Ellen Sussman hits the nail on the head with this beautiful essay written especially for Random House Reader’s Circle. We don’t think we could have expressed this better ourselves. Your book club meeting with her upcoming novel, A Wedding in Provence, also calls for a bottle of bubbly to accompany what is bound to be a great conversation.
Let’s Talk about Love
I’ve been thinking a lot about love this summer. My older daughter got married last weekend – at my house! – with all our friends and family gathered round. In my toast to her and her new husband I talked about how important it is to find love in one’s life. And then there’s the care of love, tending the fire, learning to be partners in the world. Love deserves our full attention.
On July 15th, my novel, A Wedding in Provence, hits the shelves. My fictional wedding has nothing to do with my daughter’s wedding – she wasn’t even engaged when I wrote the first draft. But the timing is great fun – I think I’ll drink champagne all summer. And this question of love – its importance, its place in our lives – bubbles to the surface (sorry – champagne on my mind) as I get ready to talk about my novel to my readers.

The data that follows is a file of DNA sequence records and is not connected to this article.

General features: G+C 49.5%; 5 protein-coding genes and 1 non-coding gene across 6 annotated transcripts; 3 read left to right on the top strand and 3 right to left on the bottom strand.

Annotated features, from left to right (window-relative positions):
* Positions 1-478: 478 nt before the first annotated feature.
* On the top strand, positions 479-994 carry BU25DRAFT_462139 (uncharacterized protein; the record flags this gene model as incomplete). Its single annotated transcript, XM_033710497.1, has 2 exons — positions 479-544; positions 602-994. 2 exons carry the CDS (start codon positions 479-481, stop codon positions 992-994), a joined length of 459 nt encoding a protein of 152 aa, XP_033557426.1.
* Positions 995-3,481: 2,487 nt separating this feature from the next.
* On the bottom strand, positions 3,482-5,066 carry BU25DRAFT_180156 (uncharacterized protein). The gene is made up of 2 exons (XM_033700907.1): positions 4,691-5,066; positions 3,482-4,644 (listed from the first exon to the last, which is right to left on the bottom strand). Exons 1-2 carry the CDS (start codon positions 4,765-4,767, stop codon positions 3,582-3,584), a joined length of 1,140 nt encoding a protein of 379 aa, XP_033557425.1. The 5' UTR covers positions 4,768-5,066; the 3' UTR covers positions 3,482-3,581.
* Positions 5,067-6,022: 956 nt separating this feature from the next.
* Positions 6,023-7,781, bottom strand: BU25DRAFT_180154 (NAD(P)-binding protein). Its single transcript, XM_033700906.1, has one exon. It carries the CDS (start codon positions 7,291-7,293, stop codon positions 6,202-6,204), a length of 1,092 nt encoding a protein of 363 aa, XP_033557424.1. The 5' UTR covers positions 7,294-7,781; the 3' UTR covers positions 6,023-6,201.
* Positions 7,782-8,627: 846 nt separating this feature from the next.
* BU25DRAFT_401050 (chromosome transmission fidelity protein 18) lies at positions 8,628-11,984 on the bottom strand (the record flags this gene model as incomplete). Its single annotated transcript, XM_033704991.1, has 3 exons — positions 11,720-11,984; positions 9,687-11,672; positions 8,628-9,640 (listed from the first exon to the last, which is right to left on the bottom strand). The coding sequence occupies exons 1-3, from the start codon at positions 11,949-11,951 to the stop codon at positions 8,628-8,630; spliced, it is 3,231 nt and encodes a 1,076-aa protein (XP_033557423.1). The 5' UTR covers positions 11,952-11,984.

I’m often asked to visit book clubs that have read my novels and want to share their thoughts with me. I love having the chance to meet my readers and chat with them. I ask them how they choose which books to read each month. They often point to critics who say: read these books about war and politics and history. They have depth! They matter! And yet my readers often want to read and talk about family, about the struggles in their personal lives. They like to talk about relationships and love.
There’s a curious way in which “domestic novels” or “women’s novels” are looked at as less serious than the weighty literature which men write. I can’t think of a topic more serious than love. The bride and groom in my novel – a couple in their 50s – say at one point: how do we commit to love when we know how complicated relationships are? (All the wedding guests seem to struggle in love!) And yet, in a leap of faith, they say: I do.